27 August 1999 Optical refractive synchronization coherent information in a waveguide
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Abstract
Fundamentally, the process of refraction is the change of energy, direction or speed of a light beam which is propagating through a medium. In the one case, the change in direction is a continuous bending of the light beam and the subsequent change of speed of the light beam which is propagating through a medium. In the one case, the change in direction is a continuous bending of the light beam and the subsequent change of speed of the light in the medium which is referred to as the index of refraction of the material. In the second case, there is the abrupt change in the index, polarity or phase of the medium which directs the energy out of the medium, or changes the ability of the light to pass through the medium, thereby absorbing the energy. The second case is the technique employed in Optical Refractive Synchronization. The light is passed through a crystal which has the refractive index changed abruptly, and subsequently the electric field, by mixing a radio frequency signal into the crystal which then creates a modulation on to the wavelength of light passing through, or absorbing, in the crystal at the frequency of the radio signal that is to be modulated onto the light beam. This Optical Modulation is performed, therefore, through the application of the refraction of the optical signal.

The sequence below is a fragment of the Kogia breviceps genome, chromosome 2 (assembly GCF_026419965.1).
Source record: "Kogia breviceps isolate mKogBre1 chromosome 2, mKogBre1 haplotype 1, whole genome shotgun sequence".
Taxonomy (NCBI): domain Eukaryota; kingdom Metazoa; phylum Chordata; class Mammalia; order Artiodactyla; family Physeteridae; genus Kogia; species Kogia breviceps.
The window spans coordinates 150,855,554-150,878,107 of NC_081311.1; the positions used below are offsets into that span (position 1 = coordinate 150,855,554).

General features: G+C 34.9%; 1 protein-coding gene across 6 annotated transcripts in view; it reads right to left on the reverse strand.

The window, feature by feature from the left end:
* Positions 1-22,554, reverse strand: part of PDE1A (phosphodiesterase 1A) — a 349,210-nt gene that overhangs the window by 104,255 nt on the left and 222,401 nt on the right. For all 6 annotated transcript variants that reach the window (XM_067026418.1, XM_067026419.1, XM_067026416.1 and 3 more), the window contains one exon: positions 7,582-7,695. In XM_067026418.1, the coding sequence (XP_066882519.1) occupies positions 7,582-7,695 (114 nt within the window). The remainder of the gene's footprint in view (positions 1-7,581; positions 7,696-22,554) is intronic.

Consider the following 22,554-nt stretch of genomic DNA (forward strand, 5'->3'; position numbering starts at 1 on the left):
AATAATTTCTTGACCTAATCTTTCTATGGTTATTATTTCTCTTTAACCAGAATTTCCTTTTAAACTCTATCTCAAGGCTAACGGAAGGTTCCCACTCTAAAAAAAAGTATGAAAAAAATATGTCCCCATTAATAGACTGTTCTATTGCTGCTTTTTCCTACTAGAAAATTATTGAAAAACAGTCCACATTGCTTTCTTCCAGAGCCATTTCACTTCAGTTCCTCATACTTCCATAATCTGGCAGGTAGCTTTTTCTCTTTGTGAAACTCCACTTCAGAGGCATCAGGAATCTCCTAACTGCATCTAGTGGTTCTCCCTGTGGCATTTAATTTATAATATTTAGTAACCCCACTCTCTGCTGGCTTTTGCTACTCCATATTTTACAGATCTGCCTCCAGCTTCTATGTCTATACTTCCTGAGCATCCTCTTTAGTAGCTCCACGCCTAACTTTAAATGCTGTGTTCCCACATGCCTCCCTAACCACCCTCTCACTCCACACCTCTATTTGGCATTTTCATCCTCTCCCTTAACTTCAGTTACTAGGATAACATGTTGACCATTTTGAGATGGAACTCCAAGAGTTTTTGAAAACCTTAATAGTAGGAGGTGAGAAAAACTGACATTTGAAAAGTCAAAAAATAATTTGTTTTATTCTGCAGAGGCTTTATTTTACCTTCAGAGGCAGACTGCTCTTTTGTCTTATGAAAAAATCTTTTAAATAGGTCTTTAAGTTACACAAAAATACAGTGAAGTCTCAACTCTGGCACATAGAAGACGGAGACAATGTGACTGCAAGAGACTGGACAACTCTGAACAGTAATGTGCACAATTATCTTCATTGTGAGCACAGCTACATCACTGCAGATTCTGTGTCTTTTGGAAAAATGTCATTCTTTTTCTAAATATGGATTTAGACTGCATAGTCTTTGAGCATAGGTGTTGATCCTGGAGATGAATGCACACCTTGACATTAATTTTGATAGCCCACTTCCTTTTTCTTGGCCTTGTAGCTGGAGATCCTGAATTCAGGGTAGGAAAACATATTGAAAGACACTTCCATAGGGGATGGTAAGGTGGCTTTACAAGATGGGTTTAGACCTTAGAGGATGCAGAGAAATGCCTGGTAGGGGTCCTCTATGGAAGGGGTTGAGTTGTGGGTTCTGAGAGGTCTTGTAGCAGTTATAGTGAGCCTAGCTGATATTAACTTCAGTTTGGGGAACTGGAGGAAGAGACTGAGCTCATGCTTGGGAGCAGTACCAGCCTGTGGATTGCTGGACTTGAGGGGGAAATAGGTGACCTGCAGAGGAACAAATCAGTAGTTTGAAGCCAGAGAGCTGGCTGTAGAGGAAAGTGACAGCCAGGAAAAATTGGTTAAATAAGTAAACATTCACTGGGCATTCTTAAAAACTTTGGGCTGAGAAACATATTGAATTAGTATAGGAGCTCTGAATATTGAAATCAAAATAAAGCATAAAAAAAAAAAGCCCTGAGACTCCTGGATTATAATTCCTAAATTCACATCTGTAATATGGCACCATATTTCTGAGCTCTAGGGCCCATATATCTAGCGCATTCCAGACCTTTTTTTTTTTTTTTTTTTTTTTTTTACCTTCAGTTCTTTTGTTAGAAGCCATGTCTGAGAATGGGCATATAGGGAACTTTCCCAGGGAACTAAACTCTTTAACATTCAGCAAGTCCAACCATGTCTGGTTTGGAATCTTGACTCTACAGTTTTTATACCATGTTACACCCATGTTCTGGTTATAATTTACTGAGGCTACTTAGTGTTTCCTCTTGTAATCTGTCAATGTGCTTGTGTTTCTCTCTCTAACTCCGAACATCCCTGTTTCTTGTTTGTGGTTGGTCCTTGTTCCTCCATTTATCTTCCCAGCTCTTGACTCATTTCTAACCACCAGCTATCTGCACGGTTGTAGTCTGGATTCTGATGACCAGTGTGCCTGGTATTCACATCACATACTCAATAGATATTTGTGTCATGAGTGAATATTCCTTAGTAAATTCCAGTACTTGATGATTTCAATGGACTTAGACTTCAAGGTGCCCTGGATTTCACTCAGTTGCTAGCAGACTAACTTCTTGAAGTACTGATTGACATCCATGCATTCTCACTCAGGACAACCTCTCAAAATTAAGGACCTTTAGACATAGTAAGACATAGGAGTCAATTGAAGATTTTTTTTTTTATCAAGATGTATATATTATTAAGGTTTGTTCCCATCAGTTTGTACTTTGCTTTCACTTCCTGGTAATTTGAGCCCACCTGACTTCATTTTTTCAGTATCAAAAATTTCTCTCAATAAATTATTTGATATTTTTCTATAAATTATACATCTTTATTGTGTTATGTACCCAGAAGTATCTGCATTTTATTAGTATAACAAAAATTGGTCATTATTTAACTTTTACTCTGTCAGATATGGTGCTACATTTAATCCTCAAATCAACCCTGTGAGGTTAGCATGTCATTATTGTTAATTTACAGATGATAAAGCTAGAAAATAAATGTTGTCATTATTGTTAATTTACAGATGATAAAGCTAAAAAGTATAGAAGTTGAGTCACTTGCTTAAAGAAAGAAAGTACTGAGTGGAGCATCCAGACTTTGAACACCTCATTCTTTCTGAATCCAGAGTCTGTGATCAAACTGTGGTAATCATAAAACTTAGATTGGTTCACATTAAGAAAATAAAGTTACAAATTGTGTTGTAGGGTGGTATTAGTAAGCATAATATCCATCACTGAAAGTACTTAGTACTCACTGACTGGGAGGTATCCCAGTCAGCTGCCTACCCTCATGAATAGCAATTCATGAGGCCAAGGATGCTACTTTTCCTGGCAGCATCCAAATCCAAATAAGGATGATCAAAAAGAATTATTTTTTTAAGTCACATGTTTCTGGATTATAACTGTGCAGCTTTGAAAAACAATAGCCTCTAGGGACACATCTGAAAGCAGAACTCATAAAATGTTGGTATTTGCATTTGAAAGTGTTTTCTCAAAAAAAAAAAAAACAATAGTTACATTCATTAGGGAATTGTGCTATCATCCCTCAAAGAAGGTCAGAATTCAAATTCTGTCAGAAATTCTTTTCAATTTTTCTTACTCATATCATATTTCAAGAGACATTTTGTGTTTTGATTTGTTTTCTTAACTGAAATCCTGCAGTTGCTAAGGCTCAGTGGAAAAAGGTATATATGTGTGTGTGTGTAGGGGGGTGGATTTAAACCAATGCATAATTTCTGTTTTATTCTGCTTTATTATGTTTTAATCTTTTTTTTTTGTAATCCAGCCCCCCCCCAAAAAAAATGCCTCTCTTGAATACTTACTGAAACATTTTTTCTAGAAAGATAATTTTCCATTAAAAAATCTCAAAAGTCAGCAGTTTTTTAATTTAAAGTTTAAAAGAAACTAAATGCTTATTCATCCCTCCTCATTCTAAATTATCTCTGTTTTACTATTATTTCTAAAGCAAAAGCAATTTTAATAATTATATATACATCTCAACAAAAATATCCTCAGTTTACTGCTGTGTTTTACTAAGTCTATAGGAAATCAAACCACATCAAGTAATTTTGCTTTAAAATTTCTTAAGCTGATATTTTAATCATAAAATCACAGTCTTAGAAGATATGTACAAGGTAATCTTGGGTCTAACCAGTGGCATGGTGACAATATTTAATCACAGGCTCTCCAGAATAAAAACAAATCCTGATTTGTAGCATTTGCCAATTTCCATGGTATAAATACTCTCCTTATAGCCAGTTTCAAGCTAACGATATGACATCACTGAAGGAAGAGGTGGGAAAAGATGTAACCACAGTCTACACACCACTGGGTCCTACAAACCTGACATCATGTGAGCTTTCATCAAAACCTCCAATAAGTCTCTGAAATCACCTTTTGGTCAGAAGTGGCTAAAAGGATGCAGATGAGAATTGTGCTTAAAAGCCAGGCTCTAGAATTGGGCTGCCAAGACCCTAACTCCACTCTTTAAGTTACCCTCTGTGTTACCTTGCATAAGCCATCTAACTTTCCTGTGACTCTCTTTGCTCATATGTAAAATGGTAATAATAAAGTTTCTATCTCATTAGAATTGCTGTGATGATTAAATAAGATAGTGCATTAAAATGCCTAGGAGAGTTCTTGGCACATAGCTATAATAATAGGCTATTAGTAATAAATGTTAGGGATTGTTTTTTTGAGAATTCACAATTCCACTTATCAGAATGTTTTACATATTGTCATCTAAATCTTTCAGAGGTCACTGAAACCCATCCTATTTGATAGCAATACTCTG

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James R. Palmer, "Optical refractive synchronization coherent information in a waveguide", Proc. SPIE 3737, Design and Engineering of Optical Systems II, (27 August 1999); doi: 10.1117/12.359998; https://doi.org/10.1117/12.359998
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